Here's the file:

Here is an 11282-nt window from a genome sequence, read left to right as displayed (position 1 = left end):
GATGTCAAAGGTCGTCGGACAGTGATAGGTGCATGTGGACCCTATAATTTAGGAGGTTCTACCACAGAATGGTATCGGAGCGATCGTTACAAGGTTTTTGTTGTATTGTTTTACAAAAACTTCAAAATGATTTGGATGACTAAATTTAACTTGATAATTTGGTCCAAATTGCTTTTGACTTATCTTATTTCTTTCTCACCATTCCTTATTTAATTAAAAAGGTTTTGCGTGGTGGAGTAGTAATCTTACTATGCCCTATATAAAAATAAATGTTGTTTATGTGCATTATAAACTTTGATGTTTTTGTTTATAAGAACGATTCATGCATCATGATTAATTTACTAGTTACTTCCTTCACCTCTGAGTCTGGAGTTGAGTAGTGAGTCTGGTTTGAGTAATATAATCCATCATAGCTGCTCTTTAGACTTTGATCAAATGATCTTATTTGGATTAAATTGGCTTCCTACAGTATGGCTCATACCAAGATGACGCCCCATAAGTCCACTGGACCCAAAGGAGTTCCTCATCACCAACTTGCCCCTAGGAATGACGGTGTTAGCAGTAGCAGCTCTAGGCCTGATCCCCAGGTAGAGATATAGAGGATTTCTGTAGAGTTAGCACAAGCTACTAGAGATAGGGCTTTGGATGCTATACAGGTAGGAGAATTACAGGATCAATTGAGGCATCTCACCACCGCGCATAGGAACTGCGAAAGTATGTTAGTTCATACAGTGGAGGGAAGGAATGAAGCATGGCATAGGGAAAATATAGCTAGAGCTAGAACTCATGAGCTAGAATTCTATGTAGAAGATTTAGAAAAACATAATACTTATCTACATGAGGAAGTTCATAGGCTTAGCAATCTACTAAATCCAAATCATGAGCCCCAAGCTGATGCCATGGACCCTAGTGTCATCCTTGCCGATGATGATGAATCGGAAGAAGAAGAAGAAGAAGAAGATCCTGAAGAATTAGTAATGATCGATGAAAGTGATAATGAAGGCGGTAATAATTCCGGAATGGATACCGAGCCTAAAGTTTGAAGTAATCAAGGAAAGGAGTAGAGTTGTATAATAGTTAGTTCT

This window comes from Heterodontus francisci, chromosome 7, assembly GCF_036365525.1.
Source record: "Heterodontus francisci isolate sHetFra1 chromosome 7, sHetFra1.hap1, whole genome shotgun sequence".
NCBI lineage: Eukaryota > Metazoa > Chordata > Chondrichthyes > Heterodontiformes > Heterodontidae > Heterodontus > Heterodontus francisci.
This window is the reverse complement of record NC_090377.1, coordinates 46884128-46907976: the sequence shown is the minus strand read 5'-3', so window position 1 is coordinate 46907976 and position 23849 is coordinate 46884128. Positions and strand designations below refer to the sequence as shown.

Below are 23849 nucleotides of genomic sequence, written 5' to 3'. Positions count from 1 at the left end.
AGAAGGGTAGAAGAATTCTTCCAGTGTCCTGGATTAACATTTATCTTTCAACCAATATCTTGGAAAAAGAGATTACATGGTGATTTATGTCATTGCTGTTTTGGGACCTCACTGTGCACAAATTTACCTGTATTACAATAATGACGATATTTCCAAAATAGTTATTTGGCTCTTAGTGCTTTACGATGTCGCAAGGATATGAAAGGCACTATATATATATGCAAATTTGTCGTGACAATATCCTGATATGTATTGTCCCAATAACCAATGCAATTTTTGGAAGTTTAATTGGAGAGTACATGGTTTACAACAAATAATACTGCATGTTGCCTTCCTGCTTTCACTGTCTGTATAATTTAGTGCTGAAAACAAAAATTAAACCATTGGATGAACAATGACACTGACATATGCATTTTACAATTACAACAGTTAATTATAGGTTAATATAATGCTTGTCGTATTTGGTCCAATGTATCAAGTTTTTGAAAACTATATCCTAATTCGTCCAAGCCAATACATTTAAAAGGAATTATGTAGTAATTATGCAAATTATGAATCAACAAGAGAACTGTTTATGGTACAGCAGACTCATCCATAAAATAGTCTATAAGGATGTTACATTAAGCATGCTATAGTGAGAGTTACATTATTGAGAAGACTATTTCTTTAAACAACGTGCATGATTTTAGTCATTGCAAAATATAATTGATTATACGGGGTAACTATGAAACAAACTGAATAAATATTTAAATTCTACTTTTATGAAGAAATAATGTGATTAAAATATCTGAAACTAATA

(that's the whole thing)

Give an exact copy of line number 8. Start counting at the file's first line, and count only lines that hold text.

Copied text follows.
AGAAGGGTAGAAGAATTCTTCCAGTGTCCTGGATTAACATTTATCTTTCAACCAATATCTTGGAAAAAGAGATTACATGGTGATTTATGTCATTGCTGTTTTGGGACCTCACTGTGCACAAATTTACCTGTATTACAATAATGACGATATTTCCAAAATAGTTATTTGGCTCTTAGTGCTTTACGATGTCGCAAGGATATGAAAGGCACTATATATATATGCAAATTTGTCGTGACAATATCCTGATATGTATTGTCCCAATAACCAATGCAATTTTTGGAAGTTTAATTGGAGAGTACATGGTTTACAACAAATAATACTGCATGTTGCCTTCCTGCTTTCACTGTCTGTATAATTTAGTGCTGAAAACAAAAATTAAACCATTGGATGAACAATGACACTGACATATGCATTTTACAATTACAACAGTTAATTATAGGTTAATATAATGCTTGTCGTATTTGGTCCAATGTATCAAGTTTTTGAAAACTATATCCTAATTCGTCCAAGCCAATACATTTAAAAGGAATTATGTAGTAATTATGCAAATTATGAATCAACAAGAGAACTGTTTATGGTACAGCAGACTCATCCATAAAATAGTCTATAAGGATGTTACATTAAGCATGCTATAGTGAGAGTTACATTATTGAGAAGACTATTTCTTTAAACAACGTGCATGATTTTAGTCATTGCAAAATATAATTGATTATACGGGGTAACTATGAAACAAACTGAATAAATATTTAAATTCTACTTTTATGAAGAAATAATGTGATTAAAATATCTGAAACTAATA